This is the first in a series on navigation transitions. To kick things off, let’s get a simple preview of the big-moving-pieces in a navigation transition. In future posts, I’ll write about how I’ve come to think about these APIs and compose them in non-trivial iOS implementations, like the ones in my app, Locket Photos.

preview of different animation transitions

Every project has one: a feature that will make a big contribution to the quality of the product, but the first steps of that implementation aren’t immediately obvious, so you kick that task down the road, because the costs seem too high.

For me (and many other iOS peeps), custom navigation transitions are totally one of those daunting features. They were introduced with iOS 7, are important for spatially explaining your app’s layout. They’re an affordance for the fluid, interruptible gestures that make it a breeze to float around iOS. If you want your app to feel excellent in-hand, then you’re going to want to implement these APIs — but it’s hard to know where to start, and even harder to know how to avoid a glitchy, jittery result.

Implementing a non-trivial, non-glitchy transition is a challenge. The WWDC videos are confusing, Apple didn’t provide source code with them, and while there are many “Hello World” tutorials out there, I find that these implementations get tangled in a non-trivial implementation. When that happens, I’m often inclined to revert my changes and say “well, I tried it, but the effort required is just too much for me right now” — and then the feature never gets built.

I know for a fact that I’m extremely-not-alone in finding these APIs to be so intimidating. And yet! I believe there’s a way to describe these APIs in a way that might help.

The APIs for this are powerful and flexible, and for good reason: you can compose them in a variety of ways to suit your app’s architecture and design needs. However, this flexibility also includes a lot of upfront complexity, with a large cast of characters — so before we write code, let’s simplify the shape of the API.

Simplifying the API Documentation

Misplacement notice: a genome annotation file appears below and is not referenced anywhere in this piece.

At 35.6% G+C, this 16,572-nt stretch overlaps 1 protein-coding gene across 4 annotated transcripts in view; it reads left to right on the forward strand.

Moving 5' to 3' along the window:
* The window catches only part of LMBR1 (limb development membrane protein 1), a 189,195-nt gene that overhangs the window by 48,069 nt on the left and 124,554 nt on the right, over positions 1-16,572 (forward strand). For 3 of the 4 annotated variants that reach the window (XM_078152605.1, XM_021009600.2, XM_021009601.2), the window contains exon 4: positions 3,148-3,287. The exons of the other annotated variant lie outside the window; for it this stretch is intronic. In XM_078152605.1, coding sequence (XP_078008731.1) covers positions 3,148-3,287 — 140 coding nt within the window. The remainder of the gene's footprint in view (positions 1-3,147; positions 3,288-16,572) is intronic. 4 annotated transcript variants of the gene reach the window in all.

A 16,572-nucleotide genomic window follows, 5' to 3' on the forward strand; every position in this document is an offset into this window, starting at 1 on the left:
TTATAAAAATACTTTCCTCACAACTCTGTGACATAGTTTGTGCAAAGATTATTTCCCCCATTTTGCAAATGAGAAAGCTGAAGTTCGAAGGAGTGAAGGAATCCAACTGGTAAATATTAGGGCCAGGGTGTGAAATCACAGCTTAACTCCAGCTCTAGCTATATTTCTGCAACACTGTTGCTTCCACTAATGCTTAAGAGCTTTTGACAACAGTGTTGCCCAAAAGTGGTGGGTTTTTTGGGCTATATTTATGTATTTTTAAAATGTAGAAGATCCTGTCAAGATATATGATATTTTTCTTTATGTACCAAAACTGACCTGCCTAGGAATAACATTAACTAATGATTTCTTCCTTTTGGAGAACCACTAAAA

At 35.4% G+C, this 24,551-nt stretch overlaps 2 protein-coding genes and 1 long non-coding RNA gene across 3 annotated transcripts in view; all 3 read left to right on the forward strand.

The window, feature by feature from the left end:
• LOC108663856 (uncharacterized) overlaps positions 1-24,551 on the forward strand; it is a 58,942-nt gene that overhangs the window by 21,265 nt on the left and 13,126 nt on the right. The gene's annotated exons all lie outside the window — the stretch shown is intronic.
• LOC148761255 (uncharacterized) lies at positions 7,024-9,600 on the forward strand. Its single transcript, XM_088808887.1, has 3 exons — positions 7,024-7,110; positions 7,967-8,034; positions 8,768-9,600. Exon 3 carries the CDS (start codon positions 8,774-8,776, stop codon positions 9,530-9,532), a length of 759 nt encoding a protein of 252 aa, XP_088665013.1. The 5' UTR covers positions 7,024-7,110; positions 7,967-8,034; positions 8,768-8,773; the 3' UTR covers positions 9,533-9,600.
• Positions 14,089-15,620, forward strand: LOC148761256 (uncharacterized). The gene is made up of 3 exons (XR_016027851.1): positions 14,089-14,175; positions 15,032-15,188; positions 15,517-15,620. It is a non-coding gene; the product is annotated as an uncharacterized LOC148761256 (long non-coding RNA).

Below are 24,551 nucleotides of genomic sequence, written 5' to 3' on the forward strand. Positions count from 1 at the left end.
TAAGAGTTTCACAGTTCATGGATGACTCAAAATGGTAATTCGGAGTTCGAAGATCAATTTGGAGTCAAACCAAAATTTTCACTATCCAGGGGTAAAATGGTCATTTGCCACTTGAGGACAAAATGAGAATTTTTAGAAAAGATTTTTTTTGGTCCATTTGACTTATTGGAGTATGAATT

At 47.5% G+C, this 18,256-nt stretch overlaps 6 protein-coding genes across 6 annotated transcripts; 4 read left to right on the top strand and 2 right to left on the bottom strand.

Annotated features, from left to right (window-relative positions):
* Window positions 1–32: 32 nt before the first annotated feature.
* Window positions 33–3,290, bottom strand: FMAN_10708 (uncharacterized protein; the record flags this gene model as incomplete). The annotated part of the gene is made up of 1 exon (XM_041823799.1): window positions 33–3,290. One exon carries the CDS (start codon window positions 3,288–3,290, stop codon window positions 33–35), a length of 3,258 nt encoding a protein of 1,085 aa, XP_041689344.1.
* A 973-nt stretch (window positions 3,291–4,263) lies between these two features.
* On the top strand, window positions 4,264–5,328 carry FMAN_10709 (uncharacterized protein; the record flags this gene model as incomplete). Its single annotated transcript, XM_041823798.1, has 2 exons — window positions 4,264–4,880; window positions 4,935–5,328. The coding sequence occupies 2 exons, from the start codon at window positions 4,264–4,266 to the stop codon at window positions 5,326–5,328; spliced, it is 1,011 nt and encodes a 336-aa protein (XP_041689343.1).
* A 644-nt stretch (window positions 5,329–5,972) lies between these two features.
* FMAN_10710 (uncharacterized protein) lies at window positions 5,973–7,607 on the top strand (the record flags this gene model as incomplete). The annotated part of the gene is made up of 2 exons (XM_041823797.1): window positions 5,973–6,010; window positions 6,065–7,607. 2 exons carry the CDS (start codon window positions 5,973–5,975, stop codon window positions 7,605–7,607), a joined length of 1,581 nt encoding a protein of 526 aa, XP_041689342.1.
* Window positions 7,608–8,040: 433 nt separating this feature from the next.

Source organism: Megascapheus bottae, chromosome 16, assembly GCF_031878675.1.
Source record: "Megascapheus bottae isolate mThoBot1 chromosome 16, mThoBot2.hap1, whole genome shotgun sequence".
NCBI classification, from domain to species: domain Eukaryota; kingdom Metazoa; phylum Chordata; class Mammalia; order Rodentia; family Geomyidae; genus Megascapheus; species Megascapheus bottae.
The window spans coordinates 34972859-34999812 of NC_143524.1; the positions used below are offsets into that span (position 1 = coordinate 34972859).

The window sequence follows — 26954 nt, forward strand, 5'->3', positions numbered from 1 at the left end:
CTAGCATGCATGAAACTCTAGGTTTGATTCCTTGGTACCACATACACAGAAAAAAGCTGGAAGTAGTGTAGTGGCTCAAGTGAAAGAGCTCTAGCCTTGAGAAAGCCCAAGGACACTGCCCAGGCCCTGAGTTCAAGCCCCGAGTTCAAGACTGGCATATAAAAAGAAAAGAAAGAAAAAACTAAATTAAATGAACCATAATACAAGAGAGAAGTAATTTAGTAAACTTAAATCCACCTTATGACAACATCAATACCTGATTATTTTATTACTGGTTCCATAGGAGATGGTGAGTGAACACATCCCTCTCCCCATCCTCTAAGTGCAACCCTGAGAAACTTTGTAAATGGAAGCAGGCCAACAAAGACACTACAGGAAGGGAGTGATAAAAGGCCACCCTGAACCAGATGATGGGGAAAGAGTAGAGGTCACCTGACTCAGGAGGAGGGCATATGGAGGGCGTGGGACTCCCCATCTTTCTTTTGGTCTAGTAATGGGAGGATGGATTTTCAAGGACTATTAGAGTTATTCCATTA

At first glance, the documentation for view controller transitions is scary. There are many protocols, and it’s not immediately obvious how they relate to each other — or how they fit into your app’s architecture:

protocol UIViewControllerTransitioningDelegate 
protocol UIViewControllerAnimatedTransitioning 
protocol UIViewControllerInteractiveTransitioning 
protocol UIViewImplicitlyAnimating 
protocol UIViewControllerTransitionCoordinator 
protocol UIViewControllerTransitionCoordinatorContext 

That’s a lot of protocols! It’s not clear where to start, the names are tricky, there are “ing” suffixes everywhere, and to make things harder, these protocols bounce around in a complicated dance — here are a few screenshots from the WWDC video that introduces these APIs:

Those are some scary-looking diagrams! I still find them to be head-scratchers.

Let’s simplify this list of protocols: we’ll remove some, drop the goofy “ing” suffixes1, and add some informal descriptions:

  • UIViewControllerTransitionDelegate: tells the system that you want a custom transition.
  • UIViewControllerAnimatedTransition: the transition animation.
  • UIViewControllerInteractiveTransition: an interactive transition.

That’s a little easier to understand, right? Now that we’ve got these three principal protocols, we’ll want to talk about which classes in your app will conform to them. Where does the animation live - is it in your UIViewController, or do you need to build a new class to control the transition?

The answer is: it depends — so how can we make ourselves more comfortable in taking our first step here? I suggest we compare two implementations in Locket — and in future posts, we’ll walk through implementing them, including the little details.

Locket’s Transitions

Currently, Locket has two custom transition animations: a simple, self-contained modal presentation, and a complex one that mimics Apple’s Photos app. I’ve included half-speed GIFs of the transitions, so you can see the details in-action.